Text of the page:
A common challenge I am at times asked about is the measurement of the effectiveness of employee development training programs. It is difficult to give a standard answer as there is such a great variance in the training that is available.

Retention of employees is sometimes put forward as a possible measure of training effectiveness of developmental programs, which typically do not show early results. I usually advise against reliance on retention as a success factor. Retention is influenced by more than merely the most recent course that was attended. If retention is to be used as a success factor in program evaluation, the assessment instrument would have to be capable of separating out external factors such as the local job market as well as internal ones such as team cohesion and pay scales.

A further consideration is the quality and competence of those employees who go and those who remain. Typically, the employees who rate as the best performers with the greatest skills have a greater ability to leave the organization, with the less professionally mobile ones, the ones least likely to add value, remaining. I would advise that if you do use retention as a criterion, you should apply it only in relation to your high potential, high achievers.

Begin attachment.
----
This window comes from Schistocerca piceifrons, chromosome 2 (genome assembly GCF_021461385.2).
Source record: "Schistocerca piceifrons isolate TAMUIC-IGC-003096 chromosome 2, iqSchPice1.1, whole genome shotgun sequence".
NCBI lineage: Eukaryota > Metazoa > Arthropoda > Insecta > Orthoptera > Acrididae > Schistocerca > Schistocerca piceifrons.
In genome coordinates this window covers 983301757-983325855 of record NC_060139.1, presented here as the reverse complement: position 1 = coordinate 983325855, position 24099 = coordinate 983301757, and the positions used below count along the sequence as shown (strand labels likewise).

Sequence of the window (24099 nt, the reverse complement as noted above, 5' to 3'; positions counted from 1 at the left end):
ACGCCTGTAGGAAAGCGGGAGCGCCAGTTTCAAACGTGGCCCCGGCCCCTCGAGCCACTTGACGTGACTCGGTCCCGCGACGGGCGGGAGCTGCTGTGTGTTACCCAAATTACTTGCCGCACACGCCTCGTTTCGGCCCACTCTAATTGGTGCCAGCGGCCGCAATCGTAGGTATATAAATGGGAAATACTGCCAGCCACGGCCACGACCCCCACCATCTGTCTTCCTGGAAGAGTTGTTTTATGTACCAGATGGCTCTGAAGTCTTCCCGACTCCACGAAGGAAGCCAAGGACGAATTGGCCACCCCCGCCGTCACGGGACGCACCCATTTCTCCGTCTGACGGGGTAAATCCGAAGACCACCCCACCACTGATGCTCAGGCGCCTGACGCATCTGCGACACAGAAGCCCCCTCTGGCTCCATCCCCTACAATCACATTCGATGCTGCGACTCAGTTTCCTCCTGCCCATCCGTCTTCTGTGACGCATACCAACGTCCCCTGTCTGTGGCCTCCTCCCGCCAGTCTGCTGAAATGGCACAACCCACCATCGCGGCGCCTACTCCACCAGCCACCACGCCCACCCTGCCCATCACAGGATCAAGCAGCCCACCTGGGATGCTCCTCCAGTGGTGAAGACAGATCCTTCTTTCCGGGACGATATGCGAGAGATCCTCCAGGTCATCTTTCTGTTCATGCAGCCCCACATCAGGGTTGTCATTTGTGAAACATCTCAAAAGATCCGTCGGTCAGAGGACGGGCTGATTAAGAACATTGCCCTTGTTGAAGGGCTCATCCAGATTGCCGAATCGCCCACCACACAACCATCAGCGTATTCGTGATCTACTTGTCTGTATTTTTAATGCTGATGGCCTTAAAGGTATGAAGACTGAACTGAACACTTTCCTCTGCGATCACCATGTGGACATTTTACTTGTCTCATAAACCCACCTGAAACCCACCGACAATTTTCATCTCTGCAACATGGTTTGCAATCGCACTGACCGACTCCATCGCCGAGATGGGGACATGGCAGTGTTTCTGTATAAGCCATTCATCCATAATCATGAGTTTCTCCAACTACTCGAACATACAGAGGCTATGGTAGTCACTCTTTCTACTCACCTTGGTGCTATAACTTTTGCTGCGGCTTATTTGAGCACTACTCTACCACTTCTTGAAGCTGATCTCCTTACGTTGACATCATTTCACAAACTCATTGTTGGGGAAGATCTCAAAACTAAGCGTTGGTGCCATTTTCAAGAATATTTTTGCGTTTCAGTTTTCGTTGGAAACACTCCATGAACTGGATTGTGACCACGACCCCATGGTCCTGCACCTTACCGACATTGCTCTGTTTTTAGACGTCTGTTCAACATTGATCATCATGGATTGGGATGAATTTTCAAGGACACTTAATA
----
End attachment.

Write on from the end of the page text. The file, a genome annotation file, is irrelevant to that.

You need to ask yourself whether retention should be your central measure. The answer lies in what the outcomes are that you expect from the program. Retention of employees is achievable by other, less costly means. If your focus is on creating value for your customers through improvements in efficiency and effectiveness, then employee retention might be a complimentary rather than a primary measure.

The business goals should be the focus of training programs. The Kirkpatrick Four Level Evaluation Model is something I encourage clients to use for the evaluation of training. By tracking the internal career progressions, both promotions and lateral transfers, of employees who have participated in developmental programs, you may have more relevant data compared with considering retention on its own.

In conclusion, consider the desired outcomes for the business: What are the business deliverables? Combine these with some of the longer-term developmental factors I have discussed here and you will be well on your way to designing an evaluative instrument that will provide relevant and valuable information.

Thank you! Your subscription has been confirmed. You'll hear from us soon.